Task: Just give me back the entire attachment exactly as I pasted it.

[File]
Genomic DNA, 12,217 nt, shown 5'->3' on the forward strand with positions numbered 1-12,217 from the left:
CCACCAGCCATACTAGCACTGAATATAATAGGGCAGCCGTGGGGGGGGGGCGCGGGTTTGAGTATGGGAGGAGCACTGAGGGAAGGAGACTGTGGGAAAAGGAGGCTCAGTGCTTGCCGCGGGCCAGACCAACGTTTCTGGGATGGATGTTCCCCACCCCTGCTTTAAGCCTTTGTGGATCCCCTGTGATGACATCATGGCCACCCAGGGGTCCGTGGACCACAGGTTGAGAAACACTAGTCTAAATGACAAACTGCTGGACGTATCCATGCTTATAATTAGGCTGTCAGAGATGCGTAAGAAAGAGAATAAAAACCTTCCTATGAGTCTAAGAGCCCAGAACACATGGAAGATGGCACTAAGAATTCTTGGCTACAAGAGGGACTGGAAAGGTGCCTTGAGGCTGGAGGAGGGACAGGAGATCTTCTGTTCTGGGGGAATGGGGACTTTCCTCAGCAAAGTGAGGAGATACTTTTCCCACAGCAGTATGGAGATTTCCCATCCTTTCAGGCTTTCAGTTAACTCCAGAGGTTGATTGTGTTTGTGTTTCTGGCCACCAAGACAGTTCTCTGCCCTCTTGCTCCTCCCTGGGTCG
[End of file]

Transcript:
Genomic DNA, 12,217 nt, shown 5'->3' on the forward strand with positions numbered 1-12,217 from the left:
CCACCAGCCATACTAGCACTGAATATAATAGGGCAGCCGTGGGGGGGGGGCGCGGGTTTGAGTATGGGAGGAGCACTGAGGGAAGGAGACTGTGGGAAAAGGAGGCTCAGTGCTTGCCGCGGGCCAGACCAACGTTTCTGGGATGGATGTTCCCCACCCCTGCTTTAAGCCTTTGTGGATCCCCTGTGATGACATCATGGCCACCCAGGGGTCCGTGGACCACAGGTTGAGAAACACTAGTCTAAATGACAAACTGCTGGACGTATCCATGCTTATAATTAGGCTGTCAGAGATGCGTAAGAAAGAGAATAAAAACCTTCCTATGAGTCTAAGAGCCCAGAACACATGGAAGATGGCACTAAGAATTCTTGGCTACAAGAGGGACTGGAAAGGTGCCTTGAGGCTGGAGGAGGGACAGGAGATCTTCTGTTCTGGGGGAATGGGGACTTTCCTCAGCAAAGTGAGGAGATACTTTTCCCACAGCAGTATGGAGATTTCCCATCCTTTCAGGCTTTCAGTTAACTCCAGAGGTTGATTGTGTTTGTGTTTCTGGCCACCAAGACAGTTCTCTGCCCTCTTGCTCCTCCCTGGGTCG